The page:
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Neighbors rally around wind farm lawsuit 

Credit:  Emily Allen, Multimedia Journalist/Target 13 Investigator | mar 10, 2015 | www.krdo.com ~~

FALCON, Colo. – It was standing room only at a meeting Tuesday organized by people suing El Paso County and an energy company over a wind farm going up in Falcon.

Four people and the organization El Paso County Property Rights Coalition filed a lawsuit last week against El Paso County and the energy company NextEra Energy Resources, LLC.

In 2013, NextEra was granted a permit to build a wind farm near Calhan. In the original plan, power lines would run underground near Highway 24. However, last month the company proposed changing the plan include overhead transmission lines. After a 15-hour meeting, El Paso County Commissioners approved the company’s changes.

In the lawsuit, the plaintiffs claim county commissioners ignored their jurisdiction. Also, the plaintiff argue commissioners violated their constituents constitutional rights by stifling public comment and acting under coercion from threats from NextEra who allegedly told commissioners it would pull the project if changes were not approved.

The plaintiffs are asking for an injunction to halt the project.

Eric Henderson is one of the plaintiffs in the lawsuit and lead Tuesday night’s meeting.

“We want to be good neighbors. We didn’t instigate this fight or this conflict but we won’t shy from it either,” he said.

Henderson and other meeting attendees said commissioners ignored constituents when making their decision.

“Our elected officials aren’t listening to us,” said John Huber.

“[Commissioners decided] to side with the out-of-state power company despite overwhelming opposition from their constituents in eastern El Paso County,” said Henderson.

However, El Paso County defended its decision in a press release sent out by county spokesperson Dave Rose:

“The county believes that the requested changes were a given full and thoughtful consideration, established processes were followed and evidence on both sides of the land use request was considered in making a final determination.”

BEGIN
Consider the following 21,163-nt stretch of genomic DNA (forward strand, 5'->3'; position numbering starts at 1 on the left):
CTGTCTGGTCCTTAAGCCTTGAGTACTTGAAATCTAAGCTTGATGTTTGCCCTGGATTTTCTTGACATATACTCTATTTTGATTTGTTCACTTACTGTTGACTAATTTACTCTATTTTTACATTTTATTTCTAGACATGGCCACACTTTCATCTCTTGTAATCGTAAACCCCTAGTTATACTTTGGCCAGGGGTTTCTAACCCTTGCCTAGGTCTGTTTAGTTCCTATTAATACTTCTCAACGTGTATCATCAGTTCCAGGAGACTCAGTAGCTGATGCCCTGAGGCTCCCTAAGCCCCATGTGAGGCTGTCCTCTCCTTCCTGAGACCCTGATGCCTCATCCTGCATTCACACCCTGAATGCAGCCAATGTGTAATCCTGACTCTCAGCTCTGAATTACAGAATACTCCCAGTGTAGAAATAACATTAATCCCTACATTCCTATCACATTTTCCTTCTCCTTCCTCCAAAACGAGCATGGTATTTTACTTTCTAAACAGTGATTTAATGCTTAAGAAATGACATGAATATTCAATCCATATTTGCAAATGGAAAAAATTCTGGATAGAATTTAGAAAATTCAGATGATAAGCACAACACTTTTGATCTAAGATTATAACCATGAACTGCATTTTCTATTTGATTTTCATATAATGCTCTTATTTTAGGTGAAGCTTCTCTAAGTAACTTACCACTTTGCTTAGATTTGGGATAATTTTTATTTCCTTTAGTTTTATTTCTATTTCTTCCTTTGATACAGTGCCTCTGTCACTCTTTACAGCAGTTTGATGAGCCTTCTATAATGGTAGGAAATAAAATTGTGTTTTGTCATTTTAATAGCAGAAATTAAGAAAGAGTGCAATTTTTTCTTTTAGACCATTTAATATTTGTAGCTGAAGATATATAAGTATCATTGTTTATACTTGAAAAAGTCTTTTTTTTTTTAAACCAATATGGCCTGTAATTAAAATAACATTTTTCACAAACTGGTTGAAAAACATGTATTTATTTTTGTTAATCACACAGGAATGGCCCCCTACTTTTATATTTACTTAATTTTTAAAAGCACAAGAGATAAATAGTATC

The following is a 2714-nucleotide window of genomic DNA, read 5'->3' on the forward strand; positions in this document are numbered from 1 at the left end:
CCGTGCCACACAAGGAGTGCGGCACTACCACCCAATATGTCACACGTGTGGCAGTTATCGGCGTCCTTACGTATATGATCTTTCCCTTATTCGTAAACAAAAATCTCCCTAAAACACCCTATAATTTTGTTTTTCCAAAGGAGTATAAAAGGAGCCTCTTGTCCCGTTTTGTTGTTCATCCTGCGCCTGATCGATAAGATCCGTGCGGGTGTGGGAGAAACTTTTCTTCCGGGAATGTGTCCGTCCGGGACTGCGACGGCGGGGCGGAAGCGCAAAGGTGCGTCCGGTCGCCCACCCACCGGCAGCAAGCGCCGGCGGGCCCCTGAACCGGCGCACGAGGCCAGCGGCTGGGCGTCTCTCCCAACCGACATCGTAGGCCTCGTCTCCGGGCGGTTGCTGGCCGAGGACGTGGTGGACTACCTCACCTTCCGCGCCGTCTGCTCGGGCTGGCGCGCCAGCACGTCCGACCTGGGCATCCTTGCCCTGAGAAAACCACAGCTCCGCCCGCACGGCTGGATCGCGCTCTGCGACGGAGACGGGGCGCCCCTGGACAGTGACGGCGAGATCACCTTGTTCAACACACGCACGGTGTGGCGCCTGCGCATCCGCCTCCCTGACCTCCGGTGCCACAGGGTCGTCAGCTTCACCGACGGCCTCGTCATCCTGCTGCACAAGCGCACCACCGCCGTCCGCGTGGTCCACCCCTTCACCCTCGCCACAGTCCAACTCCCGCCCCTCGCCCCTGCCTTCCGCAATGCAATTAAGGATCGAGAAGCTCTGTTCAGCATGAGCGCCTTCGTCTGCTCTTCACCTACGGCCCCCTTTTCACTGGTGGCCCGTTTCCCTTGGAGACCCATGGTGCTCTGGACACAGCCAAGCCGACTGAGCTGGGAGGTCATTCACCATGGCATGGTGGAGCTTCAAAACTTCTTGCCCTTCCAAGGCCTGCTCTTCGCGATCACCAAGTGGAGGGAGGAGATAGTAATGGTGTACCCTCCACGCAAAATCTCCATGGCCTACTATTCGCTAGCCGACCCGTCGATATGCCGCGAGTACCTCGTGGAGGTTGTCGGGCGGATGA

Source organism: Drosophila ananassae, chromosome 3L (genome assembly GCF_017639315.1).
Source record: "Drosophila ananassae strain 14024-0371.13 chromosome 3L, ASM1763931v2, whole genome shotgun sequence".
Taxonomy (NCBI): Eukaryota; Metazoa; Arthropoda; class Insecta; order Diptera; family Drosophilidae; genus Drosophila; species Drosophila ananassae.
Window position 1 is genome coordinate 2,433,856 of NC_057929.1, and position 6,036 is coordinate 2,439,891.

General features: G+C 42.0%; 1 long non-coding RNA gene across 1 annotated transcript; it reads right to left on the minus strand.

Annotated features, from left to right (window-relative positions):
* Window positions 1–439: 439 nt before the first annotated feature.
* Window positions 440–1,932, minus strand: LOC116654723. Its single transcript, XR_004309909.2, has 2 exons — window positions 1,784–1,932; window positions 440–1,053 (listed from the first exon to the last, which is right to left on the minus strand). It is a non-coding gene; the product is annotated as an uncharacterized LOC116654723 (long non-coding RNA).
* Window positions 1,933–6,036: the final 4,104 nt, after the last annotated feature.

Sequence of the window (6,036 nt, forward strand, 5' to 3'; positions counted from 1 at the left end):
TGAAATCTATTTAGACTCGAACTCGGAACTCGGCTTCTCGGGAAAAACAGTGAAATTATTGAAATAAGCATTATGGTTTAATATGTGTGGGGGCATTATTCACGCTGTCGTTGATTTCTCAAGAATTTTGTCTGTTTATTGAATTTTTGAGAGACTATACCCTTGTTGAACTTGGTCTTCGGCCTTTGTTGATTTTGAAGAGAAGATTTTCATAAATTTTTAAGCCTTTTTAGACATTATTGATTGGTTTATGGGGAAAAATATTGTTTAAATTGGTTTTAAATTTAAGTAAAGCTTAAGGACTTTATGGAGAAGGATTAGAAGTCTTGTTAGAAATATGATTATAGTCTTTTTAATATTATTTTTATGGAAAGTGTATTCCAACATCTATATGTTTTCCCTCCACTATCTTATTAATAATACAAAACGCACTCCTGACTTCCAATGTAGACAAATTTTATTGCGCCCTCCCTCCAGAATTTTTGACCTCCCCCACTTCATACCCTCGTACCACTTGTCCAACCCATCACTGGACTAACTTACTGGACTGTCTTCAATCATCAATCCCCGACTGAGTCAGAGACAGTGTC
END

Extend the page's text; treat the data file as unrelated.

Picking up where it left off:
Commissioner Amy Lathen also said it was a fair process.

“There are claims made that there was no public process, that we stifled public comment. We would have been here until the following morning if that’s what it took. We heard every person in the room,” said Lathen.

She also said allegations that commissioners met privately with NextEra are not true.

But Henderson and residents affected by the project said the allegations are true and the project must be stopped.

Several people expressed concern about the effect the decision has had on the value of their property.

“We have saved up our money over the course of our career to retire in a beautiful community and that’s not going to happen. I just really think that dream is going to be crushed,” said Jean Henderson.

One woman said it’s created tension in her neighborhood.

“It’s almost caused a range war in some instances. There has been an extreme amount of anger in my area,” said Laura Phares-Wilson.

The request for a temporary injunction could be reviewed by a judge in the next several weeks.

Source:  Emily Allen, Multimedia Journalist/Target 13 Investigator | mar 10, 2015 | www.krdo.com

This article is the work of the source indicated. Any opinions expressed in it are not necessarily those of National Wind Watch.

The copyright of this article resides with the author or publisher indicated. As part of its noncommercial educational effort to present the environmental, social, scientific, and economic issues of large-scale wind power development to a global audience seeking such information, National Wind Watch endeavors to observe “fair use” as provided for in section 107 of U.S. Copyright Law and similar “fair dealing” provisions of the copyright laws of other nations. Send requests to excerpt, general inquiries, and comments via e-mail.

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